6. Manic Street Preachers: Revol (1994) -- A Welsh band that has a bizarre, tragic history. Shortly after the release of this song in 1994, their guitarist, Richey James Edwards, mysteriously disappeared. He was never seen again. The band, however, carried on and amazingly has had enormous chart success in many countries (excluding the U.S.), despite songs with decidedly anti-commercial lyrical topics, ranging from socialist revolution to Richard Nixon. The band even played in Cuba, as a guest of Fidel Castro. The 2007 album, Send Away The Tigers, was one of the band's best and a big U.K. chart hit (and the first the band has had released in America in many years). Go here to listen to "Revol" on YouTube.

7. Magma: Mekanik Destruktiw Kommandoh (1973) -- France supposedly doesn't produce great rock bands, right? Well, someone forget to tell Magma, a fantastic cosmic band that produced complex, challenging, Wagner-like epics about nothing less than the future destruction of the Earth. Classically-trained Christian Vander may be the greatest drummer in rock history. Actually, to even call this music "rock" doesn't really do it justice at all---it actually trivializes the mighty power of Magma. Go here to listen to "Mekanik Destruktiw Kommandoh" on YouTube.

8. Pete Seeger & The Weavers: Solidarity Forever -- Has George W. Bush's evil era got you down? Then I recommend that you put on a album or three by folk legend Pete Seeger, who turned 88 this year. Last year, Bruce Springsteen recorded a touching tribute to Seeger in We Shall Overcome: The Seeger Sessions. Go here to listen to "Solidarity Forever" on YouTube.

9. Monks: Monks Time (1966) -- One of the ultimate cult bands. Incredibly strange and savage punk rock from 1966 from five American soldiers posted in Germany. None of their music was released in the U.S. at the time and they remained totally forgotten for many years. Sometimes, I think the best and most vital rock music ever made was made by obscure bands like this----bands that followed their own muse and had absolutely zero commercial considerations to take into account. God knows how many other completely forgotten (but worthy) bands out there await rediscovery. When you consider all the absolute dogshit that has clogged up our nation's radio airwaves and pop music charts over the years, it makes one want to cry (especially when you consider all the truly worthy bands that never got the credit they deserved). Go here to listen to "Monks Time" on YouTube.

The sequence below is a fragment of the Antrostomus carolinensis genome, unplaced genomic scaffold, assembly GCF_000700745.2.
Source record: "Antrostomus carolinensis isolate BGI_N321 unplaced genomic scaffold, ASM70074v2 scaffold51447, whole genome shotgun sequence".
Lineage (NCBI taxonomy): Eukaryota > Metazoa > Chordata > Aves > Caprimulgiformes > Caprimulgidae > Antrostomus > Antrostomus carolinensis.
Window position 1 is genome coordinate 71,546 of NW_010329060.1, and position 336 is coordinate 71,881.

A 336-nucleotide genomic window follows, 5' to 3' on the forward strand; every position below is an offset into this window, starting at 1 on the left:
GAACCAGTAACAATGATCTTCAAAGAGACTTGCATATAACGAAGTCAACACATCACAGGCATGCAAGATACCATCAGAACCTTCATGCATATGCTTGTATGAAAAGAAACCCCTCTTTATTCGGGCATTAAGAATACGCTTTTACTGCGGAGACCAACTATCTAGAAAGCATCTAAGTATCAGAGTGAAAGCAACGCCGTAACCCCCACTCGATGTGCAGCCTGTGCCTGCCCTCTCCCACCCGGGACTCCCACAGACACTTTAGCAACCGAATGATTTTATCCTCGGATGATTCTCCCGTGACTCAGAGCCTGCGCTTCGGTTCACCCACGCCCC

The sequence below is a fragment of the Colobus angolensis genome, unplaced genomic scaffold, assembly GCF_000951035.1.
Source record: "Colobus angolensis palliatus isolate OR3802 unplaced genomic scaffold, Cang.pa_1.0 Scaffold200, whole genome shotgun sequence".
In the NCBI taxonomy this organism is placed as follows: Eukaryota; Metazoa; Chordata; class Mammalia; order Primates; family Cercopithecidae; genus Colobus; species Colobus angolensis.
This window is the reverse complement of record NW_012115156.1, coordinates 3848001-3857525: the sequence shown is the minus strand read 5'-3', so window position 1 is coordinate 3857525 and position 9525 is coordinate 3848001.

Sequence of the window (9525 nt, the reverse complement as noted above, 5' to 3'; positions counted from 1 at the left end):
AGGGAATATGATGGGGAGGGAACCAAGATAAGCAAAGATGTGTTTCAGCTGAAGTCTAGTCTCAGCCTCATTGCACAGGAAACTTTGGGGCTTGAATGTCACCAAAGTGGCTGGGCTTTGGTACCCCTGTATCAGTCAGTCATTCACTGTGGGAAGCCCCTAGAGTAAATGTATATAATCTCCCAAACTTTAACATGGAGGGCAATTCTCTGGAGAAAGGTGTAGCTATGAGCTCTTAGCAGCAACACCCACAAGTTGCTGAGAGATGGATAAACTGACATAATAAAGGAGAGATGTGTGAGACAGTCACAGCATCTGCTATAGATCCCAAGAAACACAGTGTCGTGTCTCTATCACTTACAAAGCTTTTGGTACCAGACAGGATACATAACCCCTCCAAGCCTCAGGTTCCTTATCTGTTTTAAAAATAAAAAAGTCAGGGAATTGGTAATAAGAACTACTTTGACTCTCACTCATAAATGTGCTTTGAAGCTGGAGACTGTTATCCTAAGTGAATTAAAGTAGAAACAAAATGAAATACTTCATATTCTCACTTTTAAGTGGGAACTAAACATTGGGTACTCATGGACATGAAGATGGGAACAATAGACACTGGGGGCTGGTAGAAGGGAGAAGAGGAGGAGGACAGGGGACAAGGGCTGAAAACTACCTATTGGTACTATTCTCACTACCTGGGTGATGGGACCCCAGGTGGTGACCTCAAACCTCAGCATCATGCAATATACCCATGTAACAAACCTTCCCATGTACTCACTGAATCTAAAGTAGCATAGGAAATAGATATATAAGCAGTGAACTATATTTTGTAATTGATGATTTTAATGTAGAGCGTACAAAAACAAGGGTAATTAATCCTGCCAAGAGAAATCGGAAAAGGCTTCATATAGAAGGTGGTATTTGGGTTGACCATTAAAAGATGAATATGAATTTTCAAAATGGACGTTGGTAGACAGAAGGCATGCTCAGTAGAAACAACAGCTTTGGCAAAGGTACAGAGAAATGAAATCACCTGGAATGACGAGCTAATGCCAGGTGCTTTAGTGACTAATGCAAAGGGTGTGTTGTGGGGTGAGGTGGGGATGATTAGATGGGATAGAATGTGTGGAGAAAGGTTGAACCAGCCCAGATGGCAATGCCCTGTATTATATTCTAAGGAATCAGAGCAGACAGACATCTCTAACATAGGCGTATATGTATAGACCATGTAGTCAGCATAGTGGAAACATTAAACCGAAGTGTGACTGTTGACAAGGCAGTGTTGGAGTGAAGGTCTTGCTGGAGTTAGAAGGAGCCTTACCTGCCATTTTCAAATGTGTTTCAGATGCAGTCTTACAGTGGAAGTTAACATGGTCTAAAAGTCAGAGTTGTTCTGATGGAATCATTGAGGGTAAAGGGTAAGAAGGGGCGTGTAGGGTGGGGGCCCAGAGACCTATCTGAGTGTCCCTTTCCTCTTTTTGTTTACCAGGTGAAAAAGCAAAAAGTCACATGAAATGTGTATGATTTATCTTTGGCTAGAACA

10. Jelly Roll Morton & His Red Hot Peppers: Sidewalk Blues (1926) -- One of the true giants of jazz in his prime. In 2007, Rounder Records released a massive eight CD collection of Jelly Roll's recordings that surely represents one of the peaks of 20th Century popular music. It's hard to fathom that our nation's now-dismal pop charts once contained music as great as this (instead of the Britney/Justin dogshit that clogs it up today). Go here to listen to "Sidewalk Blues" on YouTube.


Anonymous said...

Re: the recent Rounder Records collection of Jelly Roll's songs---a lot of these songs weren't heard for decades after their recording, because of Jelly Roll's X-rated lyrics. Anyone who is shocked by today's hip-hop artists should realize that there really isn't anything new under the sun when it comes to music.

Anonymous said...

Speaking of French rock, Heldon was another great band from France in the 1970s.

Anonymous said...

Pete Seeger is a genius and a true musical hero. Where are today's Pete Seegers, I wonder?